-Justin, Epitome, XXXVIII.2.1


Mørkholm proposes that there were two mints used in a short time – mint A where the most of the coins of Ariarathes IX were minted, and a second mint B used for a short time by Ariarathes VIII and then taken over by Ariarathes IX, who used the mint for a short time and then closed it. Die links, hoard evidence and portrait style are the supporting evidence. Here are two coins from Mint B of Ariarathes VIII with legend EΠIΦANOY on the reverse.

Kings of Cappadocia, Ariarathes VIII Eusebes Epiphanes,  AR Drachm, dated RY 2 = 99/8 BC, Mint B

Obv: Diademed head right

Rev: ΒΑΣΙΛΕΩΣ ΑΡΙΑΡΑΘOV EΠIΦANOYΣ, Athena Nikephoros standing left, with spear and shield; T to inner left; B (date) in exergue

Kings of Cappadocia, Ariarathes VIII Eusebes Epiphanes,  AR Drachm, dated RY ?, Mint B

Obv: Diademed head right

Rev: ΒΑΣΙΛΕΩΣ ΑΡΙΑΡΑΘOV EΠIΦANOYΣ, Athena Nikephoros standing left, with spear and shield; T to inner left; date (off-flan or not present)


The rebellion was quelled before long and the rival, Ariarathes VIII, was expelled and died of disease shortly after. And here is a the second portrait on a coin from Mint B (second regnal year) attributed by Mørkholm to Ariarathes IX after he gained control of this mint and before he closed it.

Kings of Cappadocia, Mint B, Ariarathes IX Eusebes, 100-95 BC, dated RY 2=99/8 BC, AR drachm

Obv: Diademed head of Ariarathes to right / BAΣΙΛΕΩΣ APIAPAΘOY EYΣEBOYΣ

Rev: Athena Nikephoros standing left, to inner left, T, to inner right, Λ, B (date) in exergue


The third, and very different portrait style for Ariarathes IX, can be seen in this coin, from year 4 of his reign, from the time of this uprising. Otto Mørkholm’s article explains why these portraits are so different. Mørkholm suggests that the portrait incorporates features of Mithridates VI with those of his son, to send a message to the Cappadocians that under his son’s reign, they are ruled by Mithridates VI.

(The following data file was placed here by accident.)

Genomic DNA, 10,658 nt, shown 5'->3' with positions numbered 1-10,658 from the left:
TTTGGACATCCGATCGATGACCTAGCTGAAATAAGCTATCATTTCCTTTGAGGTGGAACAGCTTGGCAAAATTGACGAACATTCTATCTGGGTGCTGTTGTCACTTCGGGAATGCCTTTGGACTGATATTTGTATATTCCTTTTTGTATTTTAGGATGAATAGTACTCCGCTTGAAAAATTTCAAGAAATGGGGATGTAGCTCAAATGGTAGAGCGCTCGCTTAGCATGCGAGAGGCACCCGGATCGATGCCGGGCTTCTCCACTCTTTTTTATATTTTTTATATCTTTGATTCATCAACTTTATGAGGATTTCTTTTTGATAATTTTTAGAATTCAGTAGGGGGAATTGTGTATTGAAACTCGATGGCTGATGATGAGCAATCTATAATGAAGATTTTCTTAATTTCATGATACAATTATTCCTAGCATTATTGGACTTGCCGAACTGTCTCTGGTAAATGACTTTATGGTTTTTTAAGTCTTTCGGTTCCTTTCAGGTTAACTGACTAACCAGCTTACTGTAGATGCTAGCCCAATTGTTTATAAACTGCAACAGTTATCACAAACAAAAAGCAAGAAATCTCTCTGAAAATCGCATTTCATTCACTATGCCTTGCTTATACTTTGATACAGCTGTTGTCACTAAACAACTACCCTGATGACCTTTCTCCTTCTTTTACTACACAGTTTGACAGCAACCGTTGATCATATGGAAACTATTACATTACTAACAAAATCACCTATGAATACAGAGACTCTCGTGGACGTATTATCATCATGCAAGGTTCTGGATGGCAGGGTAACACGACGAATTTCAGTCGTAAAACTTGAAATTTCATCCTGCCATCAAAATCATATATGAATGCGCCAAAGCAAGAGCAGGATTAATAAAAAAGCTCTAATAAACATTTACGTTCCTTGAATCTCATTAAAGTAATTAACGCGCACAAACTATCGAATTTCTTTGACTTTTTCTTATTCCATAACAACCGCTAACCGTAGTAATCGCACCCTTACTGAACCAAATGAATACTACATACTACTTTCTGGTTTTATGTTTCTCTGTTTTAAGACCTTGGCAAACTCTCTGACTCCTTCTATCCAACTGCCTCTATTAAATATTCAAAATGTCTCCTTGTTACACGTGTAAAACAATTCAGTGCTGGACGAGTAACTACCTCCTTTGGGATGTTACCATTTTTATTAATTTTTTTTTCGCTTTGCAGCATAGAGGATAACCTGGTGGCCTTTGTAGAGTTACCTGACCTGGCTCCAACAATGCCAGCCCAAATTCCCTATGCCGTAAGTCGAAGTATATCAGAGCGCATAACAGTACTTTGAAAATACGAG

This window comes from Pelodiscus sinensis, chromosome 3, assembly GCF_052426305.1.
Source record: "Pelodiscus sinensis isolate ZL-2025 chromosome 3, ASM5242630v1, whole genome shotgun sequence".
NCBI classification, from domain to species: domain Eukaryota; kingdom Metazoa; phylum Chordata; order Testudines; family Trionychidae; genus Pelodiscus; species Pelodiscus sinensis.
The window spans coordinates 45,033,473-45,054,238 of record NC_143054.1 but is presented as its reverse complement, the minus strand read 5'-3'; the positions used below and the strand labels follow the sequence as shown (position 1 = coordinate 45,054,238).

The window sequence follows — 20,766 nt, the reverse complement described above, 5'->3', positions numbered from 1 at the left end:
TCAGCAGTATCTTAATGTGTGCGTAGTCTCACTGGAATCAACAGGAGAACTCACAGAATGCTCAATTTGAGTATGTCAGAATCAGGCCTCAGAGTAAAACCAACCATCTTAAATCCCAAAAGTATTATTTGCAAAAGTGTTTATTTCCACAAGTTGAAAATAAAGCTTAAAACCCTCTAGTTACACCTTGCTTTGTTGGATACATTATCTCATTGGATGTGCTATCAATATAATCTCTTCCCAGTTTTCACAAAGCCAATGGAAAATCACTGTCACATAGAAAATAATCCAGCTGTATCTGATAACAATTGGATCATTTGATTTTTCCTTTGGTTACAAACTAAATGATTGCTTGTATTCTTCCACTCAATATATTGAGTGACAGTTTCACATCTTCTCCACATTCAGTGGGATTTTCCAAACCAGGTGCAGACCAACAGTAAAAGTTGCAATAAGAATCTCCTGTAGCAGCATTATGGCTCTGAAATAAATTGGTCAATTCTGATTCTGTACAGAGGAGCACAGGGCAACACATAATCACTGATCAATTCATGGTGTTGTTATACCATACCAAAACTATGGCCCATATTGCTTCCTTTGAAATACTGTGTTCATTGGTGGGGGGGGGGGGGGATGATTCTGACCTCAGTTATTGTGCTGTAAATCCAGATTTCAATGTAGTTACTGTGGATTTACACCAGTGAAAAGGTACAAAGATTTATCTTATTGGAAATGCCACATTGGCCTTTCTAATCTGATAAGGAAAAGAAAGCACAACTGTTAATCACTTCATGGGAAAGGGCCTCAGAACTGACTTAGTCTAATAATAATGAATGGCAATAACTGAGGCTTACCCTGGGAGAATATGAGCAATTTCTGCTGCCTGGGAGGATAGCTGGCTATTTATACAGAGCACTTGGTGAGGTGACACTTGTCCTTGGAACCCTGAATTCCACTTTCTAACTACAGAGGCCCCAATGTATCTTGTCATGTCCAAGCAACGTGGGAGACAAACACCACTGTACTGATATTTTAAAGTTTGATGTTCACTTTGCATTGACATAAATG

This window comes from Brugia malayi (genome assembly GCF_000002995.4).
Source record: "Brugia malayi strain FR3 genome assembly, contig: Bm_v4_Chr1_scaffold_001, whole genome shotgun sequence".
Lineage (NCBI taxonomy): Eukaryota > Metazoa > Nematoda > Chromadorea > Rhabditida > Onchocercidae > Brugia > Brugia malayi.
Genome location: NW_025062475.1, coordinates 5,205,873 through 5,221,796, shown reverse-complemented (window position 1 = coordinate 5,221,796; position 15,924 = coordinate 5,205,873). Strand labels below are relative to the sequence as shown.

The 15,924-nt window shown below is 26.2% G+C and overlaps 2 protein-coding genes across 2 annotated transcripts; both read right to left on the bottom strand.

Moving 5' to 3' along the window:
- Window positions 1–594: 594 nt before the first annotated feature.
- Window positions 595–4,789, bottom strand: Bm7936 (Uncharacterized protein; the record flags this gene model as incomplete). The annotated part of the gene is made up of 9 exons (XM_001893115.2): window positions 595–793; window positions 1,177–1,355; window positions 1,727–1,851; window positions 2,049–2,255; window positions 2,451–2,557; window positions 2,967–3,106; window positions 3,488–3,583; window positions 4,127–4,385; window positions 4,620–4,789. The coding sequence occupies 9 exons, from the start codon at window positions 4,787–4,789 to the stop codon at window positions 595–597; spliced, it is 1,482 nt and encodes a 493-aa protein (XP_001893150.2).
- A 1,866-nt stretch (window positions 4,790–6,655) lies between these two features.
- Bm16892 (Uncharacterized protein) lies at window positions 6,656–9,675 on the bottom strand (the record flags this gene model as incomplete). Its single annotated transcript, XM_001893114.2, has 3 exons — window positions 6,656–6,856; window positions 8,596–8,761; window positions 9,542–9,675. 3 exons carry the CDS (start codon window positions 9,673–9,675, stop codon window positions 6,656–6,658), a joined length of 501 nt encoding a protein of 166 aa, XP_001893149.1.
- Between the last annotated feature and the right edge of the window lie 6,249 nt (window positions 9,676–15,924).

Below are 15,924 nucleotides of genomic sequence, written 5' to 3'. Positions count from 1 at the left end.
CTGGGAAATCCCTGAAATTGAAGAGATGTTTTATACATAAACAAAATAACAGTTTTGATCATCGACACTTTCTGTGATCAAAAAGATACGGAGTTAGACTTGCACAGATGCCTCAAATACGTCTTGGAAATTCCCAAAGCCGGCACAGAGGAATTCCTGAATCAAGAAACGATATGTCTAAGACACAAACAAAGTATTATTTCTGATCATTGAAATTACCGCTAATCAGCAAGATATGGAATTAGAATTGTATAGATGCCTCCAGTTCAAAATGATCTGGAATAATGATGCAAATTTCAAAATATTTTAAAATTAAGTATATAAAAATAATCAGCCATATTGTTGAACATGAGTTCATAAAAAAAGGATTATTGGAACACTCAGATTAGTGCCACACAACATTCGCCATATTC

Kings of Cappadocia, Ariarathes IX Eusebes Philopator, circa 100-85 BC. AR Drachm, Mint A (Eusebeia-Mazaka), Dated RY 4 (97/6 BC)

Obv: Diademed head right, with the features of Mithradates VI of Pontos

Rev: BAΣΙΛΕΩΣ APIAPAΘOY EYΣEBOY, Athena Nikephoros standing left; monogram to inner left, Δ (date) in exergue



The first portrait was originally attributed by Simonetta to Ariarathes V but Mørkholm uses hoard evidence, and die links to move it to Ariarathes IX. This coin was issued in the first year of the reign of Ariarathes IX. (See more on Morkholm v. Simonetta in this post)


To conclude the story, here is a drachm from Capadoccia of Ariobarzanes who was chosen by the Cappadocian people as King after the Romans deposed Ariarathes IX. This coin has a particularly elegant and expressive portrait:

Kings of Cappadocia, Ariobarzanes I Philoromaios, 96-63 BC, AR Drachm, 17mm, 3.98 g, dated RY 25 (71/0 BC)

Obv: Diademed head right

Rev: Athena Nikephoros standing left; monogram in inner left field, KE (date) in exergue.